The endgame is very different, but potentially presents some interesting choices. Do I want to end the game now by removing that 7 XP beast from Jose's dungeon? What if I think he's in the lead? Maybe then I'll prolong the game by targeting Sophia's, but she's only got a couple lowly Orcs showing. Decisions, decisions...

(In "Epic Plunderstone," maybe you could pay to redeploy Monsters from your hand into your depleted dungeon. "We didn't kill that Orc Chieftain; we just 'persuaded' him to join our side!" But that probably leads to a four hour game.)

Totally unplaytested, but we hope to change that soon. If you beat us to it, let me know how it goes!
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Andrey
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This sounds supercool. Next time I'll play the game, I will definitely test this variant.
 
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Fractal Energy
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So the person whose dungeon was cleared (thus ending the game) is just automatically a loser?
I can already smell the rage...
 
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Chris Flood
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sstrunks5555 wrote:
So the person whose dungeon was cleared (thus ending the game) is just automatically a loser?
I can already smell the rage...


Not necessarily. That player simply wouldn't get any extra VPs for the Monsters left in her dungeon. If you think you're way ahead, you might even want to clear your own dungeon to end the game immediately.
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Chris Flood
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Just tested this out solo running two players, and it worked well! I was worried just putting the toughest monsters first in your dungeon would be the clearly better strategy, making the dungeon deck-building uninteresting (i.e., Everyone would arrange them in descending order of XP.), but I was wrong!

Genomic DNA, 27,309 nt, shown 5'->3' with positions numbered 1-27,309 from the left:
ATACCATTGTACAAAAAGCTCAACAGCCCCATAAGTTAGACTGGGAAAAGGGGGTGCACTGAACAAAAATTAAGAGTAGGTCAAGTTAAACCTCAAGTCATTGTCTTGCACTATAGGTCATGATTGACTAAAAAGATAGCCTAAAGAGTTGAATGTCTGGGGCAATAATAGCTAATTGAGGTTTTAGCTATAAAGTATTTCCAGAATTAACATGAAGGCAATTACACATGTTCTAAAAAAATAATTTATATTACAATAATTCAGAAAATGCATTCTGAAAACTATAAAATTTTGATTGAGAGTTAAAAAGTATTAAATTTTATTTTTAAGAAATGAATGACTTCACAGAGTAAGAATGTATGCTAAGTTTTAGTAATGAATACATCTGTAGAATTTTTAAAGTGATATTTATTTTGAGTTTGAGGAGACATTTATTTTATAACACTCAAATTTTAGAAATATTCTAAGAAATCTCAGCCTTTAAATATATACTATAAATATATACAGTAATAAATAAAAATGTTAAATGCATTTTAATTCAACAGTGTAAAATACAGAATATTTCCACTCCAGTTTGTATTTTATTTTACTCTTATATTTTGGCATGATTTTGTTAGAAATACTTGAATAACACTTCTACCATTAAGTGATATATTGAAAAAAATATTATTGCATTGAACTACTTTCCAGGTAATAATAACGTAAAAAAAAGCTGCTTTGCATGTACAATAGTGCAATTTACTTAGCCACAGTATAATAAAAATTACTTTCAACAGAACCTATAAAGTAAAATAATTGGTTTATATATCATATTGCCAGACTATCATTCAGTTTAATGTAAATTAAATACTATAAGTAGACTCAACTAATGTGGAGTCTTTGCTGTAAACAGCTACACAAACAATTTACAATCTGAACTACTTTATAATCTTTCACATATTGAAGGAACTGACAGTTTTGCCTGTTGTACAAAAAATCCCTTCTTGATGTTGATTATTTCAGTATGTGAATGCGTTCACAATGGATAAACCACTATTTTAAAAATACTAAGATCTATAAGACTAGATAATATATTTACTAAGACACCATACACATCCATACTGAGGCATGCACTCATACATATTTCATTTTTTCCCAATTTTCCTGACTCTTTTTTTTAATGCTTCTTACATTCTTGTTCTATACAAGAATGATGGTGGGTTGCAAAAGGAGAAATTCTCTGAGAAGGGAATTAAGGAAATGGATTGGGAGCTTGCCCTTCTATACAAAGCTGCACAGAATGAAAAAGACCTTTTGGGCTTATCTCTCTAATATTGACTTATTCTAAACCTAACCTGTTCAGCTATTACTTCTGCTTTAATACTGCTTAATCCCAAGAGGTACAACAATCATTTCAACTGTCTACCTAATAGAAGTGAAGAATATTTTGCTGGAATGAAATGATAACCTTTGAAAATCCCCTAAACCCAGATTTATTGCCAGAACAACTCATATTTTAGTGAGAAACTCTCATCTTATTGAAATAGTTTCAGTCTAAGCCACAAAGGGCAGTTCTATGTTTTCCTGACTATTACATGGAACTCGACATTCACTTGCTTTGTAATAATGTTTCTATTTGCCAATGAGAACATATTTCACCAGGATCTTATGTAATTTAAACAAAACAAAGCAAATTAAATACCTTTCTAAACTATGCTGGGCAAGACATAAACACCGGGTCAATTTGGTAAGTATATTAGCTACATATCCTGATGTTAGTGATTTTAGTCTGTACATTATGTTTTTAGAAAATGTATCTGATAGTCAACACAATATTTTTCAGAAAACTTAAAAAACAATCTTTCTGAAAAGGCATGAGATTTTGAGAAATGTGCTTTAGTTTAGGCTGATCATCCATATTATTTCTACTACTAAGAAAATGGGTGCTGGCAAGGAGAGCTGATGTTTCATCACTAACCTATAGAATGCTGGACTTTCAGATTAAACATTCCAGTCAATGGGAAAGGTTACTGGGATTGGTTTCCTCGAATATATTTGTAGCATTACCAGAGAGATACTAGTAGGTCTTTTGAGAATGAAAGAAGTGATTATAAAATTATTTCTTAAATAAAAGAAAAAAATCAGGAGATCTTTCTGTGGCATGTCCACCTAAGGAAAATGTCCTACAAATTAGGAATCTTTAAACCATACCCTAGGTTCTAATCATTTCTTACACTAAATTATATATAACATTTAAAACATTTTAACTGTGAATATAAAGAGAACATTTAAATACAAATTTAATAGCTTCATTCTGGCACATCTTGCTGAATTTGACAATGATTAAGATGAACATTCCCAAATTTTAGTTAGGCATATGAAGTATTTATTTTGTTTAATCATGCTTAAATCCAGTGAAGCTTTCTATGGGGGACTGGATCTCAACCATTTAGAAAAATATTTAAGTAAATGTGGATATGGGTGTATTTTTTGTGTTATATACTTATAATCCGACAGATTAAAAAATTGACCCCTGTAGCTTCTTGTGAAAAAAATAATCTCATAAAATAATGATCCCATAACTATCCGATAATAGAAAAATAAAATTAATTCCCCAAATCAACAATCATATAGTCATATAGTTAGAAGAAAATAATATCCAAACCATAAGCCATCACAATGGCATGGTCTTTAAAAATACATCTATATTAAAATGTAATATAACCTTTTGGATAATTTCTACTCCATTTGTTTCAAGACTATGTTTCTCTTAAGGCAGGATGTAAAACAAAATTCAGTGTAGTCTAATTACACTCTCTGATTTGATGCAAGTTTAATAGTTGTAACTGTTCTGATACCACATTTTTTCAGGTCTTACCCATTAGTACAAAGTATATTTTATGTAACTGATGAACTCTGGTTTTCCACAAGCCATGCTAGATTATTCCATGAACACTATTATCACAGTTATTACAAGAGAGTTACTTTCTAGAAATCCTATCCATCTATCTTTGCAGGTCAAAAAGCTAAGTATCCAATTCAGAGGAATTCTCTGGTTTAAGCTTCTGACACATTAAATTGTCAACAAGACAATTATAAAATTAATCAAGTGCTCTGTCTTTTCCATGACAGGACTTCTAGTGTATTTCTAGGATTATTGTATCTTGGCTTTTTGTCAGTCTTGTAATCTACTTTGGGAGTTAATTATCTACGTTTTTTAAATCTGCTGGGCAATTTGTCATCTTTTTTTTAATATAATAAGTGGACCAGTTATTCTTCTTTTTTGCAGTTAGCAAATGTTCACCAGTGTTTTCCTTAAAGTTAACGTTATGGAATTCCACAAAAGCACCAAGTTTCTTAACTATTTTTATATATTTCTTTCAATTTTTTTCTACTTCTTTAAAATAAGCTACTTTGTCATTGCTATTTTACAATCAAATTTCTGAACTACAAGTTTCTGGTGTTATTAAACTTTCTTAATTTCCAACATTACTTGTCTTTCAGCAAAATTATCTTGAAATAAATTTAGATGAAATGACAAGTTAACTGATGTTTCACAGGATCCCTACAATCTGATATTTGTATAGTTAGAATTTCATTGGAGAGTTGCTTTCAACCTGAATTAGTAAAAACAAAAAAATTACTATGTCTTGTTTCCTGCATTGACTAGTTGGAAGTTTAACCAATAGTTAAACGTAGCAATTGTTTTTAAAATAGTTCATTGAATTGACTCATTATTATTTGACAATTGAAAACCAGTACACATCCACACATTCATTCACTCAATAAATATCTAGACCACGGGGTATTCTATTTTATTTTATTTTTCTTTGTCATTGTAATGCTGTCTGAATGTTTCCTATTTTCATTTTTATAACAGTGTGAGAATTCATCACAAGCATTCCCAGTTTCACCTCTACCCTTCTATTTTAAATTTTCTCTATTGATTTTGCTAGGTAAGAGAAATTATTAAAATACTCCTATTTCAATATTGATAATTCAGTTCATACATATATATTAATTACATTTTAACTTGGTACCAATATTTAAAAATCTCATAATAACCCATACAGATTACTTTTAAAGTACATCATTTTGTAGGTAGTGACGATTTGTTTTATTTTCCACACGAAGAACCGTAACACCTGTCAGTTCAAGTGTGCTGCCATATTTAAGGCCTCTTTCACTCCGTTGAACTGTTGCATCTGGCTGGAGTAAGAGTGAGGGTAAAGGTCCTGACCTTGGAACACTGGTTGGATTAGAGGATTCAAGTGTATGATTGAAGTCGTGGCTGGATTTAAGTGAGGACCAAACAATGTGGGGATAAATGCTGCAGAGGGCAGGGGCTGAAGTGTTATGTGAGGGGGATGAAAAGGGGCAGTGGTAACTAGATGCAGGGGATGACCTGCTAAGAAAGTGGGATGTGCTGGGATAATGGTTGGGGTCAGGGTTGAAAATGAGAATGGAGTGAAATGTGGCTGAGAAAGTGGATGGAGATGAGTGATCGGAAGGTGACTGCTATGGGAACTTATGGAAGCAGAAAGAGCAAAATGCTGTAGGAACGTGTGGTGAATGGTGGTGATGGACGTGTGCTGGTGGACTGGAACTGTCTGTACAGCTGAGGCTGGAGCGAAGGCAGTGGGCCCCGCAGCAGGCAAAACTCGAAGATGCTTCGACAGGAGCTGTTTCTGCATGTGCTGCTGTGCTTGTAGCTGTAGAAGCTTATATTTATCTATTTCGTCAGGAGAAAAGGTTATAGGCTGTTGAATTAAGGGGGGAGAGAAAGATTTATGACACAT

I tested this by making one deck in ascending order and the other in descending, and the player who put theirs in ascending order won, 47-36. I tried to play both players similarly, generally attacking Monsters when I could win, thinning my deck and buying high-cost items when I couldn't. The player with the descending dungeon got off to a quick start, knocking off two or three Monsters from the other player's dungeon easily, but that deck got quickly clogged. The player with the ascending dungeon took a looooooong time to prepare for defeating just one Monster in the other player's dungeon, but, once this happened, their deck was strong and only needed a couple adjustments to take out subsequent Monsters.

The game was very close to the end. The difference was the Earth Tempest that the player with a descending dungeon just could not take out, allowing the other player to pick off his last few low XP Monsters. If he'd grabbed the Earth Tempest on his last turn, he would have won 43-40.

Thus, with just one playtest to go on, there does not seem to be an "obvious" strategy to the dungeon building. I imagine there are some pretty clever things you could do to gain an advantage, and I did not use Traps at all in this game. Three players would be even more interesting.

I hope someone else tries it too!
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Fractal Energy
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Oh oh, I see. So you're still adding monsters from your opponents' dungeons to your own play deck when you kill them, and your total score is your accumulated monster kill VPs PLUS any left in your dungeon?

Okay that makes way more sense hahahaha.

This sounds kind of cool! I may try this next time I get a chance.